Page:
Gwent Math & Probability #1: Initial Hand
Table of Contents
This article is a study of probabilities associated with the initial hand of cards in a game of Gwent: The Witcher Card Game. By ‘initial hand’ we mean 10 cards out of 25 drawn at the very start of the game. First mulligan phase is not included here, but would be studied later in another article. Obviously most of deckbuilding considerations and meaningful probabilities are associated with the next and later phases of the game.
Nevertheless, no card drawing study could be complete without starting from the initial draws. There is indeed a lot of questions to be asked. Check out the table of contents above to see what we investigate.
1.The number of possible different initial hands
In the initial draws phase, n=10 cards out of N=25 cards in the deck are drawn (decks bigger than 25 cards are not used in practice and we would refrain from considering those). In this section we will try to find how many initial hands are possible for various assumptions. Let’s start from the most general case, where all cards are distinguishable (like in a highlander deck, playing Radeyah or Shupe).
1.1. Distinguishable cards
The problem is relatively simple. A set of N=25 distingushable cards is equivalent to a set of numbers from 1 to 25: s=[1,2,…25]. These numbers could be put in n=10 slots in various ways.
While the readers more proficent in probability may know the answer already, let’s try to arrive at the result step by step.
Just as 3 people could be ordered in a row in 3! ways, 25 cards could be ordered in 25 slots in 25! ways (number of permutations). Only 10 slots make a hand though, so we put a separation bar between 10th and 11th slot.
Now we have to recognise that each permutation of the cards in the 10-slots world on the left side of the bar leads to the exact same hand – order in which you draw cards is unimportant. Similarily, every permutation of 15 cards on the right side does not impact the hand in any way. So 10!*15! permutations in fact describe a single hand. Dividing total 25! number by 10!*15! we arrive at the number of distinctive hands. It is combination of N-elements on n-slots.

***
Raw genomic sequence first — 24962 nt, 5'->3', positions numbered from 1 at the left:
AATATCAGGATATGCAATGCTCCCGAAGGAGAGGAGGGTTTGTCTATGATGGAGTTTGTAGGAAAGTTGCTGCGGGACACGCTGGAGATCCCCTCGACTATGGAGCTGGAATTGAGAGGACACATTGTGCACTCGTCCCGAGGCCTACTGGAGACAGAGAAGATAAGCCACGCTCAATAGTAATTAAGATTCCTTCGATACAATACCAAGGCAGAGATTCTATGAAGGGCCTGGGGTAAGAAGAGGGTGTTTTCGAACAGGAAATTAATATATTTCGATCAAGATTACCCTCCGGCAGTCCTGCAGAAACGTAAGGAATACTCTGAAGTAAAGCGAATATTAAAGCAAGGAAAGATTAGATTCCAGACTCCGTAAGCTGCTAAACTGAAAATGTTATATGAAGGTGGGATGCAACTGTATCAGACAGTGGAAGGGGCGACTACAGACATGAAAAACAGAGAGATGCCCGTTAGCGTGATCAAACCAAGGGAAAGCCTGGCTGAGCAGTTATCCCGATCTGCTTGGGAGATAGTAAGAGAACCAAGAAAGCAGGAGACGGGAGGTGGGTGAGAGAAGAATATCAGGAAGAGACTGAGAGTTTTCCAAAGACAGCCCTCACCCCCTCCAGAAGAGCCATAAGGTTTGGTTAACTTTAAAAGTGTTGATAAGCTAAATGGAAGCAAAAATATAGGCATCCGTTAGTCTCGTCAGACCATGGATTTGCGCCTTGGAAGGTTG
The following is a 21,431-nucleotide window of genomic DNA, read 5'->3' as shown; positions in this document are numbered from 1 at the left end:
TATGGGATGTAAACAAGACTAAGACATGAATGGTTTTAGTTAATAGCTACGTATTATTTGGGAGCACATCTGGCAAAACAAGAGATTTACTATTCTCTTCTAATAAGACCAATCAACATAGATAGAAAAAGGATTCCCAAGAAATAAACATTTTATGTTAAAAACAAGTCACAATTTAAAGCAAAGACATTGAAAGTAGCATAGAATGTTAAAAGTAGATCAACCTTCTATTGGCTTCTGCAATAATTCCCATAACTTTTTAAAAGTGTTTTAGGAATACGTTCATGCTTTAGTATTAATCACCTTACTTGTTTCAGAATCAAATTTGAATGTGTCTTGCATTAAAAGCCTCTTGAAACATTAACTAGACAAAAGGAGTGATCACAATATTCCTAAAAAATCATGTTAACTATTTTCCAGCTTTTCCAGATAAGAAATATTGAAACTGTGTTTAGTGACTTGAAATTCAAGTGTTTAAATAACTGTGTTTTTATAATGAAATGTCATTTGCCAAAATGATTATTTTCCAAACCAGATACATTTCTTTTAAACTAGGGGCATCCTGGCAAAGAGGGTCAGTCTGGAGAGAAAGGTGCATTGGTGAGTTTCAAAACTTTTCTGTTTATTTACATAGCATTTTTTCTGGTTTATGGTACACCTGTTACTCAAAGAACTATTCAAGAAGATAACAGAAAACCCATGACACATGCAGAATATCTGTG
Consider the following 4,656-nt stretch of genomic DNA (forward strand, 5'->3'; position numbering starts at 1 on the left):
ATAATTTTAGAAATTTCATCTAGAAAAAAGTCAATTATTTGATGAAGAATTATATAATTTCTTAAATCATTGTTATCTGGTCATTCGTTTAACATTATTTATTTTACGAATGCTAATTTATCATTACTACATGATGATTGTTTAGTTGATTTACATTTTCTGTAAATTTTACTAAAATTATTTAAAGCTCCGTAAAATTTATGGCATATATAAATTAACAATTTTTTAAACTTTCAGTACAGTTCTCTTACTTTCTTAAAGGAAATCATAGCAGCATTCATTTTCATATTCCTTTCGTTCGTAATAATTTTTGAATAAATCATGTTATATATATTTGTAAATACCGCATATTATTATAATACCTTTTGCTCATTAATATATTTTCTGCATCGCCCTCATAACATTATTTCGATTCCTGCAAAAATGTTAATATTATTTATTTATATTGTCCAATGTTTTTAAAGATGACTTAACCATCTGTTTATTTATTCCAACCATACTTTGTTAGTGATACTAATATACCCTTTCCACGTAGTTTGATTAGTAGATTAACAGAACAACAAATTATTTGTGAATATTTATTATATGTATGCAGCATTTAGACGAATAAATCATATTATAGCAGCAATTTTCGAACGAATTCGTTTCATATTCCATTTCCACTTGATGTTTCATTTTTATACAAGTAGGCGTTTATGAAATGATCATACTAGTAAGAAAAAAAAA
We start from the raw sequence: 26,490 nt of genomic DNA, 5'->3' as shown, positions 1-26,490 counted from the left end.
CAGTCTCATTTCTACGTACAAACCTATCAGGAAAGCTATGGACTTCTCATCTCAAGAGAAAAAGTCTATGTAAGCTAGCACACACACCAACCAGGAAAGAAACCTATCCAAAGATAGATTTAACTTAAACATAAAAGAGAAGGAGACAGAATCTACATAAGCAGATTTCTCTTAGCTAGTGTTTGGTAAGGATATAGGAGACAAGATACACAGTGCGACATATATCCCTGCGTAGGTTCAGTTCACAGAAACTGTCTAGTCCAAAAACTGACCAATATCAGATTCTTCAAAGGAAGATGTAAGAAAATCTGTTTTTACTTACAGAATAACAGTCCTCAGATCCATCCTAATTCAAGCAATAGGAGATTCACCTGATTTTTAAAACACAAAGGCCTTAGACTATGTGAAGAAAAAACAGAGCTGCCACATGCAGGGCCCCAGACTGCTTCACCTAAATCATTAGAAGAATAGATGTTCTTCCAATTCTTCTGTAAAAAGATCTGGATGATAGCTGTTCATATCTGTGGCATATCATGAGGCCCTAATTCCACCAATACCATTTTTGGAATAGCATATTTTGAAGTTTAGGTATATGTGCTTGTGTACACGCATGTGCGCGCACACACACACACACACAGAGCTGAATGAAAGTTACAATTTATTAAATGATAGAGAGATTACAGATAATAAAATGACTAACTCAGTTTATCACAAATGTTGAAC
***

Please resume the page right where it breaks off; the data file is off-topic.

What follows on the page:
Result: there are exactly 3268760 initial hands possible for 25 cards highlander (no duplicates) deck. It is a very big number obviously, but far below computational limits; computers could easily handle and operate on all possible hand combinations. Simulations are not needed, all results could be exact.
1.2. Including bronze pairs
In practice decks could play (0-8) pairs of identical bronze cards. For example Saber’s SK Witchers deck plays 6 pairs of bronzes. We will use this deck as a reference throughout the article!
The presence of bronze pairs effectively reduces the space of distinguishable hands. Let’s try to find out how the first pair will impact the total number of distinguishable hands.
The chance to draw one card from the pair is equal to (10/25) = (2/5). Assuming the card is in hand, there is (9/24)=(3/8) probability to find another one. Only hands with one card from the pair are indistinguishable, so (2/5)*(5/8). As any of the two could be in hand, we multiply by 2, and finally arrive at 50% probability of finding exactly one card from the pair in hand.